Each of these views taken to extremes seems to warp the overall Biblical themes of God’s sovereignty and man’s freedom (free will). Two major schools of thought have emerged from the teaching of these two men. One called Arminianism is the belief that men by their own free will could accept or reject salvation.
The other called Calvinism teaches that God’s choices (foreordains) certain individuals unto salvation before the foundation of the world, and God’s choice rest solely in His own sovereign will and that a person has no freedom in this selection. However, neither of these are questioning God’s sovereignty, but how much authority He has delegated.
In the early days of the Protestant movement, Calvinism was affirmed rather than Arminianism by the Synod of Dort in 1619 as the doctrine of salvation contained in the Holy Scriptures.
However, today the view of John Calvin is in the minority of both the protestant movement and the catholic faith which is now leaning toward Arminianism. These two views are addressed more fully as we proceed with this series of lessons.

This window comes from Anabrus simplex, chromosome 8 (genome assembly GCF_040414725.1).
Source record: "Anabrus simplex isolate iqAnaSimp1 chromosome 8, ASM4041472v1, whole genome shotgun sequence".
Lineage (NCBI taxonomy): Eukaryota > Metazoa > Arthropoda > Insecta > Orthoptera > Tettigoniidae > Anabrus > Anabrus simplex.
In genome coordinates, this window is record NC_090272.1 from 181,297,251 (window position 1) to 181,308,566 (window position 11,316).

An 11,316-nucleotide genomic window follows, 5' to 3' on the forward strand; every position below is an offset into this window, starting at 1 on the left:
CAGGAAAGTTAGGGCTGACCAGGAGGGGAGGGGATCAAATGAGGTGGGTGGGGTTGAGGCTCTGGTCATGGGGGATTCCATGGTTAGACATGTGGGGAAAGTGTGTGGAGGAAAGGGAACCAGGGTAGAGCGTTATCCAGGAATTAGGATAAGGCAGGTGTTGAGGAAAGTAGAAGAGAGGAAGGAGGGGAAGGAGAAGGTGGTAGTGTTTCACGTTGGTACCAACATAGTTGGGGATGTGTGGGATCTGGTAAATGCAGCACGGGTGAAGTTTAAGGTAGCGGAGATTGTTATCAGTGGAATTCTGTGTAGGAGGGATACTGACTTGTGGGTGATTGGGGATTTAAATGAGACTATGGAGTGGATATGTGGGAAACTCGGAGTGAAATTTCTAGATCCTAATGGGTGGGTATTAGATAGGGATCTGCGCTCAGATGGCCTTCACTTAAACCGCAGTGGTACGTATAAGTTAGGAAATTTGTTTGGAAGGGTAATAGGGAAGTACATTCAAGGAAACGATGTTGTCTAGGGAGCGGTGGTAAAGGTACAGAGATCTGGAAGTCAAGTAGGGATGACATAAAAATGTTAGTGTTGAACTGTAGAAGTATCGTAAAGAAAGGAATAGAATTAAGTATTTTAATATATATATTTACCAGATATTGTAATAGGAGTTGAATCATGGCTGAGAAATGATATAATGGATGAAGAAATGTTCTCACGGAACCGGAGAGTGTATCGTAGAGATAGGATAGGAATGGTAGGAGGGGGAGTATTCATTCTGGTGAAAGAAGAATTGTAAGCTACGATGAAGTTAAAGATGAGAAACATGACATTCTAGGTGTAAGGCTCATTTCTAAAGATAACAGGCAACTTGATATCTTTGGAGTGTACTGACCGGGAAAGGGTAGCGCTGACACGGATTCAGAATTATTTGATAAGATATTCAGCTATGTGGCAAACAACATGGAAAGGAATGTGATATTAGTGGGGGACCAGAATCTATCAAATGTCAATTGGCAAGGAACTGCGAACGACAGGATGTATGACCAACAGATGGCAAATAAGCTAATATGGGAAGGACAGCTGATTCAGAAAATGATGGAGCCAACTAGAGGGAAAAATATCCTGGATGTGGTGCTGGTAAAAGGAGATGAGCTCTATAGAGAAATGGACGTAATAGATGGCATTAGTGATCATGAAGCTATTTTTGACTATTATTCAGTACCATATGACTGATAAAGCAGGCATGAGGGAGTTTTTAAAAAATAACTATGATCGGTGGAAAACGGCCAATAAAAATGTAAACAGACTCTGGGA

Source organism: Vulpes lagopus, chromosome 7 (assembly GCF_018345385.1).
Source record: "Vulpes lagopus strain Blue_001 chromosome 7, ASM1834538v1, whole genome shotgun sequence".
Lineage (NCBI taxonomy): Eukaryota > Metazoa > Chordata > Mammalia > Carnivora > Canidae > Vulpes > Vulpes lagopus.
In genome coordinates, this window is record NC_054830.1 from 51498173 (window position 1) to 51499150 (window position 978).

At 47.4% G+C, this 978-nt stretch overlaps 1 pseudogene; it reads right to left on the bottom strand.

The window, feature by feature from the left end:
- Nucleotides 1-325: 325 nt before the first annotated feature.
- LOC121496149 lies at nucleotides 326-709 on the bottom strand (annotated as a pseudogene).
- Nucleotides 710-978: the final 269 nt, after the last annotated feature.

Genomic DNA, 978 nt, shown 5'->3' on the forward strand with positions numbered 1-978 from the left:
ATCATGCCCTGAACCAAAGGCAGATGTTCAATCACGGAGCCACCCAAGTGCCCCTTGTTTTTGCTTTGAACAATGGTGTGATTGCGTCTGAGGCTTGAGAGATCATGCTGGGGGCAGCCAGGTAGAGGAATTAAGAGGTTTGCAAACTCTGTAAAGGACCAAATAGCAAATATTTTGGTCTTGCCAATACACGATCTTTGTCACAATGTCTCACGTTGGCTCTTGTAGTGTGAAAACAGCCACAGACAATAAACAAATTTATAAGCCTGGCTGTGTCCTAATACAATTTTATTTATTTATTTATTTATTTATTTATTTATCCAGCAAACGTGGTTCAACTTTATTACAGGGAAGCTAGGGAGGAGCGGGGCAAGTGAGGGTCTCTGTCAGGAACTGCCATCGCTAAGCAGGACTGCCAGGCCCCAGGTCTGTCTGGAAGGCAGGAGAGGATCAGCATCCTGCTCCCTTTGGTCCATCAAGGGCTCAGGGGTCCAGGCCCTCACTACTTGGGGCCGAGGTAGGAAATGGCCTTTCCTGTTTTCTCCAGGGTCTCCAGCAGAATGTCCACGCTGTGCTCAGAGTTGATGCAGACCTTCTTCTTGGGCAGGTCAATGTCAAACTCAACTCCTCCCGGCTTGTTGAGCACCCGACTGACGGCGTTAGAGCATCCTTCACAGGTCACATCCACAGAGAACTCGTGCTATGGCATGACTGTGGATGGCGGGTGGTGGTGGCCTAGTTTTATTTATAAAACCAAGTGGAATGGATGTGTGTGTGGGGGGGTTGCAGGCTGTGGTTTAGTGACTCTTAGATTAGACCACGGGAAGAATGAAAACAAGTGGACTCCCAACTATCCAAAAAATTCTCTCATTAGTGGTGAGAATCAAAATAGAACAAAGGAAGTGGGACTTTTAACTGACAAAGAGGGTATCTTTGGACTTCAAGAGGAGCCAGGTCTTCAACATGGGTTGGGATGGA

As I indicated above neither of these two men questioned God’s sovereignty nor do they not believe in the concept of the elect, being those who God calls His people. Our confusion is in the definitions of words and not the words themselves.
Amid the heated argument of Arminianism versus Calvinism, many neglects the plain statements of the Bible. The underlying concepts of both are taught in the Bible and therefore should co-exist. God is sovereign and nothing is impossible for Him, yet He has delegated certain freedom to Satan, fallen angels, and man and holds them accountable through a covenant relationship that He is faithful to honor for 1000 generations, which have yet to have taken place (20-40 thousand years). Based upon most Biblical scholars that promise in Deut 7:9 was made about 3500 years ago!
The goal of this study is that the understanding of God’s Word is established with full assurance of our faith and by this process, many will be presented completely in Christ. To accomplish this end, our study of the mystery of God is a Christ-centered study using the hermeneutic of the Emmaus Road in Luke where Jesus starts with Moses and the prophets and explains scripture in relationship to Himself.